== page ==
I think, that there is right time for whole body training , and split training. Most of as aren’t so talented, that can get huge gains year after year of one type of training (even with variantions). Split routines have got some advantage against WB of strenght gains. If you worked with whole body, maybe 3 times per week, and do heavy compound movements, and switch splitted, lets say, powerlifting routine, you can consentrate of increasing some weights of certain power movements (like squat, dl, bp, snatch, cleans, pull-ups…). I found, that whole body, or under/upper body split 2 times or more per week gives best muscle gains, and good overall strenght gains. But when plateau coming (it always coming:(), Splitted more powerlifting style few weeks, makes good

(and sometimes "Flex mags 2002 chest/arms/back/shoulders works well, with lot of forced reps to failurfe, and 20 sets of arms;)


Although your political viewpoints and opinions are generally too conservative for my liking, this is one topic where you hit the nail on the head (IMO of course).

One of the best posts on this site - but sadly, most young “hard-gainers” won’t even notice it (they’ll be too busy digging through posts on the newest hot supplement protocols and high-tech muscle-building supersets).

Well done.

[quote]rockky wrote:
There’s nothing new in this thread…a common thread in T-Nation training articles would show modern variations within this same philosohy.[/quote]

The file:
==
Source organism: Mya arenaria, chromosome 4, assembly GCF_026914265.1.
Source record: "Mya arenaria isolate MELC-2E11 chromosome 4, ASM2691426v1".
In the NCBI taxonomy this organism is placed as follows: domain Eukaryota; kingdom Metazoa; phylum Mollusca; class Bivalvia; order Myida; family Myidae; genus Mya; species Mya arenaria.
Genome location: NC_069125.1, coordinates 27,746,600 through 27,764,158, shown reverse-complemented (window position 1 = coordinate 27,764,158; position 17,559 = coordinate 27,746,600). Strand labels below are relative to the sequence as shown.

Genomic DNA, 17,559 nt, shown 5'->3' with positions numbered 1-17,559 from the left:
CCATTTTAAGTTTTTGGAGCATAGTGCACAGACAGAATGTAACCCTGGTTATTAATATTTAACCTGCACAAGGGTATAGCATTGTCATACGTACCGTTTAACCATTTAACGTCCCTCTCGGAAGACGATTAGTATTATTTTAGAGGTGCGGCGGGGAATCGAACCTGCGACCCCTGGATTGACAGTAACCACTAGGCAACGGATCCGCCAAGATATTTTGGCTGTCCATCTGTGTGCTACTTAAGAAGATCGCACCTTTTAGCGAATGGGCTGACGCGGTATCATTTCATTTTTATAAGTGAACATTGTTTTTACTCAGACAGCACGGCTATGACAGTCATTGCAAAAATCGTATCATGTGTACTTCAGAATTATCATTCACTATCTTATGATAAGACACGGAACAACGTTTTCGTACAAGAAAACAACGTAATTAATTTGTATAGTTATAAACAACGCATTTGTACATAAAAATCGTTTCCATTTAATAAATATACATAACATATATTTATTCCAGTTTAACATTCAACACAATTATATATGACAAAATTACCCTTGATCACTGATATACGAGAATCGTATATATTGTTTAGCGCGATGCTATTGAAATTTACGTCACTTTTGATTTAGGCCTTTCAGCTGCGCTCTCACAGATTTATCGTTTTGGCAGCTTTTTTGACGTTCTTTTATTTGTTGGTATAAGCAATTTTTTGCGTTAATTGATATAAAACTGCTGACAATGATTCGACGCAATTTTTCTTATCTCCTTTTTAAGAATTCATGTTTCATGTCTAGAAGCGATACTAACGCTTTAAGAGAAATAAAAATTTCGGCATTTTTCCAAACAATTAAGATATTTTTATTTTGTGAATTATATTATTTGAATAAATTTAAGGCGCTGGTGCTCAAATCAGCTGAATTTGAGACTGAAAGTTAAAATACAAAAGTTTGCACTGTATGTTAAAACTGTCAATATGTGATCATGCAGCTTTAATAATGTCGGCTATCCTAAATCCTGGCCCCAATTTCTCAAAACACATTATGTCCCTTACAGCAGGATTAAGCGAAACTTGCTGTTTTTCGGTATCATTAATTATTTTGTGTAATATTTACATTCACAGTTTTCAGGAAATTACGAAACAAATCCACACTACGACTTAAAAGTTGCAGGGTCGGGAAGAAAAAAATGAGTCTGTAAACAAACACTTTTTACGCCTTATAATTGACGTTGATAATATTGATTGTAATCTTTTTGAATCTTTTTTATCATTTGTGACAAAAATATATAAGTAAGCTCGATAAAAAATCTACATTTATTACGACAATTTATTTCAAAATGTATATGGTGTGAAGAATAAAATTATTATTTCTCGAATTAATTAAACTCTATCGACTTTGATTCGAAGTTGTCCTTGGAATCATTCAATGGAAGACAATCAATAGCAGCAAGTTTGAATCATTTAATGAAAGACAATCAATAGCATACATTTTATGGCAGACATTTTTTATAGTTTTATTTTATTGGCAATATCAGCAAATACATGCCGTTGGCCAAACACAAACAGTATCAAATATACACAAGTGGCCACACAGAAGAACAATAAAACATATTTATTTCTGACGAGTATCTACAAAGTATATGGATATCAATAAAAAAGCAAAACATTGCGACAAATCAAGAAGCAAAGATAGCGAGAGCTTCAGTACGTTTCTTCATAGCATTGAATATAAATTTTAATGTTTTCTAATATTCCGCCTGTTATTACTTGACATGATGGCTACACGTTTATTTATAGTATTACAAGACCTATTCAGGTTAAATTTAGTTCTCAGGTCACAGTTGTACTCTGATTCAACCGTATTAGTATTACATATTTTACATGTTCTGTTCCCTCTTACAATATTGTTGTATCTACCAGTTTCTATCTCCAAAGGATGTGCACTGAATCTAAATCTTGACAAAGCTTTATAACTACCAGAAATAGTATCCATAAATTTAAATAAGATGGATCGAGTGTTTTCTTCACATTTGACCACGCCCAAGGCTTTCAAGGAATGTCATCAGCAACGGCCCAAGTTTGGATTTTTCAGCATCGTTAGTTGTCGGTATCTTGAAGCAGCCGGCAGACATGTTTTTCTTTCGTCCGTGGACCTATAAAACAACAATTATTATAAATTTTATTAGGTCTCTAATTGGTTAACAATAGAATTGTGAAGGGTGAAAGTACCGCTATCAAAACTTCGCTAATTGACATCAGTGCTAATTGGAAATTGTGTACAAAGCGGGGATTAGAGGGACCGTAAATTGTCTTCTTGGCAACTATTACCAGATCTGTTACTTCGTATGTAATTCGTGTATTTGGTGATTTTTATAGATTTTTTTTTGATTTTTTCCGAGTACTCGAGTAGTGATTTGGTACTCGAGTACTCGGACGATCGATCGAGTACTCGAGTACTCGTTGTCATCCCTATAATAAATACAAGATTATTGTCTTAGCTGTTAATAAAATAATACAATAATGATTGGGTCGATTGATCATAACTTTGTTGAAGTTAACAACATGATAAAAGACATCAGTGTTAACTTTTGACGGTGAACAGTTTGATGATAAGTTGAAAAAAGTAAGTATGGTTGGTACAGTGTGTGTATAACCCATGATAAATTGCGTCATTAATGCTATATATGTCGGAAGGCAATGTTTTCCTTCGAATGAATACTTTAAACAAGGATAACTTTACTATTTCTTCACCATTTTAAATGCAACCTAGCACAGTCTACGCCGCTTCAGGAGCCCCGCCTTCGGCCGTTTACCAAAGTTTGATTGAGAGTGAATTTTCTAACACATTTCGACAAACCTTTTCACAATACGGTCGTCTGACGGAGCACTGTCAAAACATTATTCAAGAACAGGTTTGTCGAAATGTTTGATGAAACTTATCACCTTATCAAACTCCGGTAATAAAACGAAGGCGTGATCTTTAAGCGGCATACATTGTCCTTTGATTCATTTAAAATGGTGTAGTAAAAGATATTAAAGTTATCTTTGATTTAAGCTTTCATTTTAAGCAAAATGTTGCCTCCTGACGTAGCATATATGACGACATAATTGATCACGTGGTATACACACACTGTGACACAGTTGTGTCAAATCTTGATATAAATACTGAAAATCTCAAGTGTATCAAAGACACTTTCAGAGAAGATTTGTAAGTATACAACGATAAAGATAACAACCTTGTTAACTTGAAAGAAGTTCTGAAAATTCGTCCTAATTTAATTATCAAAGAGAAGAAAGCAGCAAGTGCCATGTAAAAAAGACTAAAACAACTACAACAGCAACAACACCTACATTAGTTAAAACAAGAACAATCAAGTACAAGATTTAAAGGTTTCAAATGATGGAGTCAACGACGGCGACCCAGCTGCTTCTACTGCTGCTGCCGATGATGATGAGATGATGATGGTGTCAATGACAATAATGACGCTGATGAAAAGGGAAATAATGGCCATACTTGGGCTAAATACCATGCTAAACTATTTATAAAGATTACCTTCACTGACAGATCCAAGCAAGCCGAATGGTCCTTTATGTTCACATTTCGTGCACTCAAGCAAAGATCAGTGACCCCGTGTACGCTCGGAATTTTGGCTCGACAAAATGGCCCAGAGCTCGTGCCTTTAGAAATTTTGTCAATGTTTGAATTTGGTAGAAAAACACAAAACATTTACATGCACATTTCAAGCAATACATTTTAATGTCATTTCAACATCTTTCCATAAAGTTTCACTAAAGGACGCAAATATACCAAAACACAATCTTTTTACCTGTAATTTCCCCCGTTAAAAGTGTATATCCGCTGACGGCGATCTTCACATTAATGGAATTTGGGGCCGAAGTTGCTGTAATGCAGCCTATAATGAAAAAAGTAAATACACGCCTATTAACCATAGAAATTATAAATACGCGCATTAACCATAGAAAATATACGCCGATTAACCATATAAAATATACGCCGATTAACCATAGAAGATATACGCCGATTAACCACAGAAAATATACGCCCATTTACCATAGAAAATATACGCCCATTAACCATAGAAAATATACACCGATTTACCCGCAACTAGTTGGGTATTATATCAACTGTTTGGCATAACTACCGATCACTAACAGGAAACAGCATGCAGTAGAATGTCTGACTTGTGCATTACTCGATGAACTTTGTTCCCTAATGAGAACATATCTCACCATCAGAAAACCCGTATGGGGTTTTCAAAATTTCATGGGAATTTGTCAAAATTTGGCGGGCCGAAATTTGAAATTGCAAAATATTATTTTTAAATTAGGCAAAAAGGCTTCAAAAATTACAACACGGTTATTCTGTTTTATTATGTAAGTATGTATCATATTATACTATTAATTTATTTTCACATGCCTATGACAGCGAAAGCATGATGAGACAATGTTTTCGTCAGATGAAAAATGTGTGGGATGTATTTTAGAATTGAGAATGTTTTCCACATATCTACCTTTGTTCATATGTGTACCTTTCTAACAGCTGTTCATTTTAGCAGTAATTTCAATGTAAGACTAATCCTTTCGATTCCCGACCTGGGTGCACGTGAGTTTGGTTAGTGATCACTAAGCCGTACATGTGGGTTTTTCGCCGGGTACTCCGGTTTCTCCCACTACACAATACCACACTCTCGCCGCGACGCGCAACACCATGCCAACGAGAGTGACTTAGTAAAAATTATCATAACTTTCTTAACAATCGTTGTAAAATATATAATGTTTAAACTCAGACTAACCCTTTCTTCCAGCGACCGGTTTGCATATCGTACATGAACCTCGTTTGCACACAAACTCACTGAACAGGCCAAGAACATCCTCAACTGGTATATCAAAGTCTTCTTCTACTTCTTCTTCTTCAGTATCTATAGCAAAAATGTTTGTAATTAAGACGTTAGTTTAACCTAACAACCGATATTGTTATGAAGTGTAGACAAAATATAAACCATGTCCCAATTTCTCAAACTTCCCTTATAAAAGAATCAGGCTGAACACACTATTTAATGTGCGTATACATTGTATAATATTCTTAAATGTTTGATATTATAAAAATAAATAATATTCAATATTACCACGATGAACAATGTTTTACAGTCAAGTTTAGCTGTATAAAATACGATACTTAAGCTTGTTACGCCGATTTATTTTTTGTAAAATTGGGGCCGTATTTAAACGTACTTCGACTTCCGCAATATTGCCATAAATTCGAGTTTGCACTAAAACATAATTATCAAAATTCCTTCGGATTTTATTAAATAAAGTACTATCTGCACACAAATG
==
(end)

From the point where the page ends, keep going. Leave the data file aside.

I guess that’s the point isn’t it? There is nothing new to building muscle! We know exactly how to do it, as these articles, and many fine T-Nation articles point out. The old timers had it right and the more “science” that we get the more it is proven that they had right many, many years ago!

Falling for the latest hype put out by the latest guru on the latest web site, is sort of foolish huh?

We, here at T-Nation know exactly how to build muscle rockky… :slight_smile:

[quote]Jeff K wrote:

Although your political viewpoints and opinions are generally too conservative for my liking, this is one topic where you hit the nail on the head (IMO of course).

One of the best posts on this site - but sadly, most young “hard-gainers” won’t even notice it (they’ll be too busy digging through posts on the newest hot supplement protocols and high-tech muscle-building supersets).

Well done.[/quote]


It’s true that the kids of today are unmercifully hyped with worthless “muscle building” products. That’s why we have to constantly remind them that what they really need first and foremost is the proper training regime!

Yet, one more reason why T-Nation shines above all the other so called “muscle sites.” They have given us programs that work, most based around full body movements. They have also given us quality products that actually do help the body build muscle.

There is no better web site for building muscle. And there is no more free a web site to espouse whatever view that you might hold, be it fitness, or even political.

Glad we can agree on the muscle building end at least :slight_smile: